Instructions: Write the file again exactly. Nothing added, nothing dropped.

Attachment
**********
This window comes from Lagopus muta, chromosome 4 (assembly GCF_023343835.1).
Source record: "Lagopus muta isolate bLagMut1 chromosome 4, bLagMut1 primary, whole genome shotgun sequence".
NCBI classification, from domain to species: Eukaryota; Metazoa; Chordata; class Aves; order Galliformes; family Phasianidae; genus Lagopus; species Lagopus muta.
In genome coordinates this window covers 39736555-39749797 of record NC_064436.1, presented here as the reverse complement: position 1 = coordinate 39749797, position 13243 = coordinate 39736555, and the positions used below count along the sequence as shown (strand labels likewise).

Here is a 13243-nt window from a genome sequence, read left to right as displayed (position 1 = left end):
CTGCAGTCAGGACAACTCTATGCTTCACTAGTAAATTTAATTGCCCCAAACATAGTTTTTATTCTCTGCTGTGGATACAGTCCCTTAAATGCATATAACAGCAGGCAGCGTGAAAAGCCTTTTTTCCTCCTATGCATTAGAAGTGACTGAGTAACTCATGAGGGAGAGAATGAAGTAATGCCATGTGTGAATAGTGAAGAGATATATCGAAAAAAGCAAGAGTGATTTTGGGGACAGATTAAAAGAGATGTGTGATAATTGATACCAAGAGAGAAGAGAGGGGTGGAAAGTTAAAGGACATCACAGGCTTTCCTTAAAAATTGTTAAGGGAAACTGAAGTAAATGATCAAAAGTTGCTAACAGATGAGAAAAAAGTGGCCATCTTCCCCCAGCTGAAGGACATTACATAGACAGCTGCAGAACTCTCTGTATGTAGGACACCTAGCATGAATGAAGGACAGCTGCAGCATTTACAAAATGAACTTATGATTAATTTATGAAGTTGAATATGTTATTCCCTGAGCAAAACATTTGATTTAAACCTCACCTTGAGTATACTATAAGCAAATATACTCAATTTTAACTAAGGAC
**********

This window comes from Lagopus muta, chromosome 4 (assembly GCF_023343835.1).
Source record: "Lagopus muta isolate bLagMut1 chromosome 4, bLagMut1 primary, whole genome shotgun sequence".
NCBI classification, from domain to species: Eukaryota; Metazoa; Chordata; class Aves; order Galliformes; family Phasianidae; genus Lagopus; species Lagopus muta.
In genome coordinates this window covers 39736555-39749797 of record NC_064436.1, presented here as the reverse complement: position 1 = coordinate 39749797, position 13243 = coordinate 39736555, and the positions used below count along the sequence as shown (strand labels likewise).

Here is a 13243-nt window from a genome sequence, read left to right as displayed (position 1 = left end):
CTGCAGTCAGGACAACTCTATGCTTCACTAGTAAATTTAATTGCCCCAAACATAGTTTTTATTCTCTGCTGTGGATACAGTCCCTTAAATGCATATAACAGCAGGCAGCGTGAAAAGCCTTTTTTCCTCCTATGCATTAGAAGTGACTGAGTAACTCATGAGGGAGAGAATGAAGTAATGCCATGTGTGAATAGTGAAGAGATATATCGAAAAAAGCAAGAGTGATTTTGGGGACAGATTAAAAGAGATGTGTGATAATTGATACCAAGAGAGAAGAGAGGGGTGGAAAGTTAAAGGACATCACAGGCTTTCCTTAAAAATTGTTAAGGGAAACTGAAGTAAATGATCAAAAGTTGCTAACAGATGAGAAAAAAGTGGCCATCTTCCCCCAGCTGAAGGACATTACATAGACAGCTGCAGAACTCTCTGTATGTAGGACACCTAGCATGAATGAAGGACAGCTGCAGCATTTACAAAATGAACTTATGATTAATTTATGAAGTTGAATATGTTATTCCCTGAGCAAAACATTTGATTTAAACCTCACCTTGAGTATACTATAAGCAAATATACTCAATTTTAACTAAGGAC